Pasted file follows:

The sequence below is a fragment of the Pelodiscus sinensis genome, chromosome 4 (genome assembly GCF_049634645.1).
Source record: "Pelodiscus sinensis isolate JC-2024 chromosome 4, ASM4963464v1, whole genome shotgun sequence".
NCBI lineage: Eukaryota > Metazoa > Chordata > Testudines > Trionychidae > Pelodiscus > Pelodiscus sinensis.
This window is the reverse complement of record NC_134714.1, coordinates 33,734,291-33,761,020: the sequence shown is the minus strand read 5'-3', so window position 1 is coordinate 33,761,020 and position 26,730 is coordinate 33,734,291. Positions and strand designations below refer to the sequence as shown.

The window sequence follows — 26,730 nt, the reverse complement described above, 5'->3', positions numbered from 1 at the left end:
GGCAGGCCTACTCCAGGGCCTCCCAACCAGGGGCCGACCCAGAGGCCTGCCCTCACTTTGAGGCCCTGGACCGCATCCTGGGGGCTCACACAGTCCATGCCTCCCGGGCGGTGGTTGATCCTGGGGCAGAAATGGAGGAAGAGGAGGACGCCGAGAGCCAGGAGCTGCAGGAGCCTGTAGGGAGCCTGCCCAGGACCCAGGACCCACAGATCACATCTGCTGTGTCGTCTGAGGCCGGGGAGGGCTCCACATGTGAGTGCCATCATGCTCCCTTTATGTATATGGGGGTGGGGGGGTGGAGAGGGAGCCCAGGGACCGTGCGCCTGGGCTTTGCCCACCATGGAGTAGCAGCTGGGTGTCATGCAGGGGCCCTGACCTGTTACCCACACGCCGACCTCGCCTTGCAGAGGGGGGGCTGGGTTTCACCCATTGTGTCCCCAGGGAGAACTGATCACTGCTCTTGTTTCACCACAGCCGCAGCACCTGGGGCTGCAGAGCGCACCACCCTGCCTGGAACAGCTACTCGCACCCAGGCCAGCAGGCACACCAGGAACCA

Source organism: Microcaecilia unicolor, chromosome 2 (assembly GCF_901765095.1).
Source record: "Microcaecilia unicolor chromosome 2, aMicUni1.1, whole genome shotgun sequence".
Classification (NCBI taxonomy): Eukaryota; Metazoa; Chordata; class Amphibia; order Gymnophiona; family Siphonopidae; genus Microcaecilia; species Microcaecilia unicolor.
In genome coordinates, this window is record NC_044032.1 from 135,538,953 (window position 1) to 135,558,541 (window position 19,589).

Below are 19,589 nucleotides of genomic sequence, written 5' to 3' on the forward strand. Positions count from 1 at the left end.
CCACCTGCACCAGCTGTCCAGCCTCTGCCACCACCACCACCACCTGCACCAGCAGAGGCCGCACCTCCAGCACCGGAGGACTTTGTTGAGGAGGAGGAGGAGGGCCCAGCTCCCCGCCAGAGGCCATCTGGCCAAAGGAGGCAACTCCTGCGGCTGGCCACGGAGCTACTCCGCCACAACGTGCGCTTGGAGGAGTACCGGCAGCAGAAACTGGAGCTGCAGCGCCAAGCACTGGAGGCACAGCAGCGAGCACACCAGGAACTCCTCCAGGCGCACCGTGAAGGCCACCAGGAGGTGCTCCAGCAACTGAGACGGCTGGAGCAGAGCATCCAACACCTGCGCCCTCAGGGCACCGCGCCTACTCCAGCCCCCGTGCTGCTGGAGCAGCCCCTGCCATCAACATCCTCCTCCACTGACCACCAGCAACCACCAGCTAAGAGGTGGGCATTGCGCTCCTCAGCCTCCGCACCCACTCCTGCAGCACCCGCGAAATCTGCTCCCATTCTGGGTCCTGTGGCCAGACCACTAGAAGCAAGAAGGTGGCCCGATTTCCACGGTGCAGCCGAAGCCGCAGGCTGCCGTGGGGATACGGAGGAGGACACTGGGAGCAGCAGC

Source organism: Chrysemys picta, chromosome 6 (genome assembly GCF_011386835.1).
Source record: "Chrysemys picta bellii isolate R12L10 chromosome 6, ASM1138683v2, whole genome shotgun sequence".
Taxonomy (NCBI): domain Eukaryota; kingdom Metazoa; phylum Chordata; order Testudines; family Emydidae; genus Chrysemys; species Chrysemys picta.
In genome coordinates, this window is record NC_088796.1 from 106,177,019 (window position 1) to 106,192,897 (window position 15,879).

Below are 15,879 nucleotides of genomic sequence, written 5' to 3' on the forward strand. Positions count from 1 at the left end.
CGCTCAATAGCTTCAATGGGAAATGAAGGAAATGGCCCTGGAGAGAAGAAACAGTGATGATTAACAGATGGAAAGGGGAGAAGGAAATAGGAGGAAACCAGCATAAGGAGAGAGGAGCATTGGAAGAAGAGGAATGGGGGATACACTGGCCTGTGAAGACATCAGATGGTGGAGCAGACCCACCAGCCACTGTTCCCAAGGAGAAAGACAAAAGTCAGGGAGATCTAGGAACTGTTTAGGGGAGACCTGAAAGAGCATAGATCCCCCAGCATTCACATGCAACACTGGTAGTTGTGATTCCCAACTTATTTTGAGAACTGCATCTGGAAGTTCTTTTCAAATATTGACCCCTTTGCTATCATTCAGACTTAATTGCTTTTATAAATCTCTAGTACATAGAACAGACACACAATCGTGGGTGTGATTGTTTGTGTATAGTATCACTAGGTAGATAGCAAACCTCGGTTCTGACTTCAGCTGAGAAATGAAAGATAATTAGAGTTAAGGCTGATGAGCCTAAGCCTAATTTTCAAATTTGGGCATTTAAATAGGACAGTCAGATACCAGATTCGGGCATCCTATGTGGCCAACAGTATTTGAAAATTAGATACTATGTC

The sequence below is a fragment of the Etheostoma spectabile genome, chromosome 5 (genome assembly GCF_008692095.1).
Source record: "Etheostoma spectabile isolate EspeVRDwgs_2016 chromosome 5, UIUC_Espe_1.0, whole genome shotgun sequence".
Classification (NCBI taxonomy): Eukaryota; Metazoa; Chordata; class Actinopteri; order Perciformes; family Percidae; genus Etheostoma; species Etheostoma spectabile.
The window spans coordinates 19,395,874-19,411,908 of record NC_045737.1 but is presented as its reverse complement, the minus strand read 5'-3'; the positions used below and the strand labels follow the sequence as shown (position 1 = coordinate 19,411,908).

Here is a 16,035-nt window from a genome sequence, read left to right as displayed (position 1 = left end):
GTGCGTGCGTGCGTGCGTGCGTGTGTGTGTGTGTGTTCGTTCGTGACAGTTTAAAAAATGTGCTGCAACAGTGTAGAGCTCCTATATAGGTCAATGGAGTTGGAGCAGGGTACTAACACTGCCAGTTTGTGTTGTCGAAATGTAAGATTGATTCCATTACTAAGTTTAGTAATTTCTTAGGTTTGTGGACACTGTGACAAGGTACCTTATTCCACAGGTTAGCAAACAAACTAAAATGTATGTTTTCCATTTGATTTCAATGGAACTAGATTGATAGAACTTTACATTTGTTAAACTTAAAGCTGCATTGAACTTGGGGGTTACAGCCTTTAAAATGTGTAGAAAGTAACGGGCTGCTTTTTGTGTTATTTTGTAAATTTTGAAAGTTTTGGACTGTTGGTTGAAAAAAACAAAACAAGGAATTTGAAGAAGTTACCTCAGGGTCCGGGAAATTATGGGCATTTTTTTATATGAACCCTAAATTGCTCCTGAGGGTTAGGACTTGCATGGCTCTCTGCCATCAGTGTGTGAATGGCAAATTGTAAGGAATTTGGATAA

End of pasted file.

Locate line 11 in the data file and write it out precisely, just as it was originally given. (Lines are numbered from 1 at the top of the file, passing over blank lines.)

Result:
Below are 19,589 nucleotides of genomic sequence, written 5' to 3' on the forward strand. Positions count from 1 at the left end.